Pain Relief When Giving Birth

What is an epidural? What pain relief options are there for giving birth? We will cover what you can do to feel comfortable while giving birth. Most common options are anesthesia based so will come from an anesthesiologist working for you – make sure to research your specific location!

Common Options

Nitrous Oxide (sometimes not available, normally used in Europe)

Remifentanil (sometimes limited availability for patients who can’t get an epidural)

Epidural/Combined Spinal Epidural


Non-anesthesia provided techniques (heat, cold, massage, etc.)

Nitrous Oxide

Nitrous oxide is a gas that is provided at bedside. It is commonly used in Europe and has been around as long as Epidurals. You might recognize it as the anesthesia used for dental work, but for dental work the dosage/concentration is much higher. During pregnancy, you will remain cognizant due to the differences in how it is administered and the concentration.

It can be easily self administered so that can be a good reason to use it. This is helpful as you may need more or less pain relief at different parts of labor – some women need more at the beginning of labor and some need it more later into the process. You also may use it while sitting on the bed, but then walk around and go to the bathroom, while the other options typically require you to stay in the bed once you are hooked up to them. However, when you are not using the nitrous oxide, you may experience pains (since with its effects dissipate quickly).

Nitrous oxide is good at reducing anxiety as well as pain.

It is safe for the baby – it has been used for a long time and is part of the natural environment.

You can use it in combination with an epidural. Many women opt to use nitrous oxide initially so they have the flexibility of moving around and how much they use, then switch to an epidural later in the labor.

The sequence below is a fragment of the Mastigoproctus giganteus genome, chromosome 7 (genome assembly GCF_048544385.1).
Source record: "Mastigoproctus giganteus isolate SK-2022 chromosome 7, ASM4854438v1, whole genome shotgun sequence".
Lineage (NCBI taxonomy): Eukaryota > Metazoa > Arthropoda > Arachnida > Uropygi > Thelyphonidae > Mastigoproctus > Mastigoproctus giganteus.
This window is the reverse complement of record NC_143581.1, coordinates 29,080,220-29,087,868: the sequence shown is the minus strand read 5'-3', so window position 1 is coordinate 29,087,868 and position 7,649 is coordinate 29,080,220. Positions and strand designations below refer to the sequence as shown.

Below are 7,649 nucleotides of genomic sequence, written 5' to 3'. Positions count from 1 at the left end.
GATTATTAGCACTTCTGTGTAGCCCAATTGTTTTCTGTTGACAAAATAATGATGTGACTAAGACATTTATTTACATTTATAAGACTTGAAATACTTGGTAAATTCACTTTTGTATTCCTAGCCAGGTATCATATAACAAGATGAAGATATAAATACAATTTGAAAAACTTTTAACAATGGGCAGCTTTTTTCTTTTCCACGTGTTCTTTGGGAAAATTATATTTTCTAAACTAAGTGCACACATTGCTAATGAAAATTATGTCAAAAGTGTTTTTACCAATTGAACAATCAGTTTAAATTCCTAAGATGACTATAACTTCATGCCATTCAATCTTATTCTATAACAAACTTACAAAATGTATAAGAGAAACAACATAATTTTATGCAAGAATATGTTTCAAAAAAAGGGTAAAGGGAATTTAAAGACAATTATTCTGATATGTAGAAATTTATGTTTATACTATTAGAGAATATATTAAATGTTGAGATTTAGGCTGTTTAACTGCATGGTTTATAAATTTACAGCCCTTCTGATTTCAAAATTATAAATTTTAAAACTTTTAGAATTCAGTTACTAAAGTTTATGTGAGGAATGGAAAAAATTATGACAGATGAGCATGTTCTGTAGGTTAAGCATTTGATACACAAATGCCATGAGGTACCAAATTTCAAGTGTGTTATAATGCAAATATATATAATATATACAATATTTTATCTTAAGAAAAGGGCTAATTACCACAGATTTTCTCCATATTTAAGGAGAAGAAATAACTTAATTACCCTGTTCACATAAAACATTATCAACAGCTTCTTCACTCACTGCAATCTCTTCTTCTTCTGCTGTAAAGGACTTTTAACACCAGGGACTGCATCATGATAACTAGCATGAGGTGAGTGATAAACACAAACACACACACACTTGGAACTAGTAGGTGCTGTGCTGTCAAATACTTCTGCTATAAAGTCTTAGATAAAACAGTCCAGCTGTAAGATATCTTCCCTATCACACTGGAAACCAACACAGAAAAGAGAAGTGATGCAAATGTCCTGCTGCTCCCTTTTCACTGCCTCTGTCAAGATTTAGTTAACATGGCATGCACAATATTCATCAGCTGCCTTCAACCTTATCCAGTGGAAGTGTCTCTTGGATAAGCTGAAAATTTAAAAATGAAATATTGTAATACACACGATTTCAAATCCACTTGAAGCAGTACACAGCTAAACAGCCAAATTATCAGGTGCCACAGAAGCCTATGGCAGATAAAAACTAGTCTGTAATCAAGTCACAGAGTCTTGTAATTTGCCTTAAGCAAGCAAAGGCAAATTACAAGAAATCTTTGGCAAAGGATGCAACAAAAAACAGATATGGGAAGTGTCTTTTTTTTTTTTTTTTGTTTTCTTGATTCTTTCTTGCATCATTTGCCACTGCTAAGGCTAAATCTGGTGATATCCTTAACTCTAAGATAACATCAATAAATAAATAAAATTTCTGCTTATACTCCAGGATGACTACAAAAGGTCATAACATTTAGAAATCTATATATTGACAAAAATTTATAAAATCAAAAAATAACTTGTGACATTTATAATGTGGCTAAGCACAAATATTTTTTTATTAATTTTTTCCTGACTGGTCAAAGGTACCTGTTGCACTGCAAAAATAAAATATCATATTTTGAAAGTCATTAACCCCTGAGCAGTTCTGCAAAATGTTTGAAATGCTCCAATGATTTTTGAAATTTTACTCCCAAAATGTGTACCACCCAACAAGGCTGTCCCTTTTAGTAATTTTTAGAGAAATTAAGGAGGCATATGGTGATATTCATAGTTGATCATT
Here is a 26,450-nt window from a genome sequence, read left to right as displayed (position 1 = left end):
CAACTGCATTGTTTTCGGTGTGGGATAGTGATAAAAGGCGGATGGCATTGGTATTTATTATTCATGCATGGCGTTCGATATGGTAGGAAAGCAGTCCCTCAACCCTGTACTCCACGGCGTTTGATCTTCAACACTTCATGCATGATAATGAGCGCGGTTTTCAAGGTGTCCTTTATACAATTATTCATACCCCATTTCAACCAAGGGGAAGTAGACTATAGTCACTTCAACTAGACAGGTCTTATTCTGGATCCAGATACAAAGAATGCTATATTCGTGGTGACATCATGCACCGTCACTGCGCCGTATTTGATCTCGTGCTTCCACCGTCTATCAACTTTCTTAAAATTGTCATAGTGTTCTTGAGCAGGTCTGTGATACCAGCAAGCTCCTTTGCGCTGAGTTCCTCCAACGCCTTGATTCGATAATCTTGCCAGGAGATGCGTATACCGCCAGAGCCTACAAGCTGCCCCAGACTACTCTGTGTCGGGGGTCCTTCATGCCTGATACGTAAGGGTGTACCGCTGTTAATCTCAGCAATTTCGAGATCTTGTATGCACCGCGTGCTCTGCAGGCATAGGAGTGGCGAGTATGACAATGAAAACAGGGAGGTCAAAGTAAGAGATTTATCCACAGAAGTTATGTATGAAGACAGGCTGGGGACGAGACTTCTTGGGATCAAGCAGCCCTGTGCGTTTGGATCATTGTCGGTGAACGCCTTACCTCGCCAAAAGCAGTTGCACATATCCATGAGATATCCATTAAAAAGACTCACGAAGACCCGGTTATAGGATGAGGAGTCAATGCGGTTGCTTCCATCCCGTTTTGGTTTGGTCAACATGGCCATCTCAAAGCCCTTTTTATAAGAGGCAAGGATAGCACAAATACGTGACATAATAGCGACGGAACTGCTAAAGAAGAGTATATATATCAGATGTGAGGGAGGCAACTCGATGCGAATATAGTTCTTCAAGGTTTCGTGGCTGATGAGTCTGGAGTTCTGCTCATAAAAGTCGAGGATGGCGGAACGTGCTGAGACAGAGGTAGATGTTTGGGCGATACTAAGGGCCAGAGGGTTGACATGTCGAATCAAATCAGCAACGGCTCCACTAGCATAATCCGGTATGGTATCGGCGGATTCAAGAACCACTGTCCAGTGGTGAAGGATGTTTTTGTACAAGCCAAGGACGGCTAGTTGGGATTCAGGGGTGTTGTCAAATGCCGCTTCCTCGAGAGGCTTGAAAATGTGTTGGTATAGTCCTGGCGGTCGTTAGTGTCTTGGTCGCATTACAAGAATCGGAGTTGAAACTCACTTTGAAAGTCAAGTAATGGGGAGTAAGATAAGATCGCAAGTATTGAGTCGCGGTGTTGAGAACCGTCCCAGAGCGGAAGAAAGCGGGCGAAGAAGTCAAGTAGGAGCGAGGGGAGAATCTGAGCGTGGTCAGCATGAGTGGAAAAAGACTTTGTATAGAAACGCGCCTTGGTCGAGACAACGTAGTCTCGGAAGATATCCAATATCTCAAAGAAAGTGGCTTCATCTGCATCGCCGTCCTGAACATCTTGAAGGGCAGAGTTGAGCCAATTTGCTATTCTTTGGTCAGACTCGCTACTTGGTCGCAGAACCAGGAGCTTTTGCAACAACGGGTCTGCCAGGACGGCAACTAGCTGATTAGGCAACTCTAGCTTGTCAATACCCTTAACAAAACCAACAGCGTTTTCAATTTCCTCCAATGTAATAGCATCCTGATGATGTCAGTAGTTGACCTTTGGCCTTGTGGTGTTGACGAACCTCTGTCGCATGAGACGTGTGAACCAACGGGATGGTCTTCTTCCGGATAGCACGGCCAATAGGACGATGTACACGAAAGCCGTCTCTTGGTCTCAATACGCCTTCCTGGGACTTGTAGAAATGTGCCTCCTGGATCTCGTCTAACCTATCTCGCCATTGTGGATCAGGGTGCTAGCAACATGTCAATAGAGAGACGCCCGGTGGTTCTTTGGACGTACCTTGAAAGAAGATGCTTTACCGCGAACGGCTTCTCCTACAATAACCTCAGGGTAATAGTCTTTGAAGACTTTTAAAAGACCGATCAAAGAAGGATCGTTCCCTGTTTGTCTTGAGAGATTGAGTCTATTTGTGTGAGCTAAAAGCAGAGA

More of an indirect pain reliever, so it may not be enough especially if you have a bad reaction to pain


This is an ultra short acting intravenous opioid. Because it is short acting and dissipates quickly, it can possibly be good with timing for contractions. You self administer it, so if you can anticipate a contraction is happening, you can administer and get the pain relief during the pain and then it dissipates soon after. However, sedation does persist and it may cause nausea.

Typically this is only used if you medically can not get a epidural and you need more pain relief than nitrous oxide can provide.

Although this is an opioid, it is safe because it has such a low half life and hence disappears from your body very quickly.

Epidural/Combined Spinal Epidural

Epidurals is essentially a tube that is attached to your spinal cord to directly administer pain relief straight into your body.

Combined Spinal Epidurals (CSEs) are an improvement on the classic epidural. It is attached a bit different from the classical epidural. Because of how it is attached, it is much safer if you move around suddenly or something knocks the attachment around. It is also placed in a better position where it can reach throughout your body faster, typically relief in 3-5 minutes instead of 15-20 minutes compared to a classical epidural. It also uses less dose since it gets administered to the correct spot. It can also be confirmed that it is attached properly so it is much less likely for it to fail.

In order to get a better epidural insertion, it is ideal to do a “cat” pose like in yoga where you stretch your spine. This gives more space for the tube to be inserted easily.

In addition to the normal epidural introduction, typically the doctor will numb your skin with a tiny needle and you will get some anti bacterial, etc. which may make your skin orange. Then they will cover your back up.

Some negatives of an epidural include – mild itching (minor fentanyl in it), lowering of blood pressure, mild back pain in the site of the epidural for a short term afterwards (no long term pain), may cause a headache.

If you have bleeding issues or are at high risk for infections, you may not want to get an epidural.


Make sure you understand what pain relief you are going to use during your labor and communicate with your doctors about how you are feeling and how things are going. Good luck!

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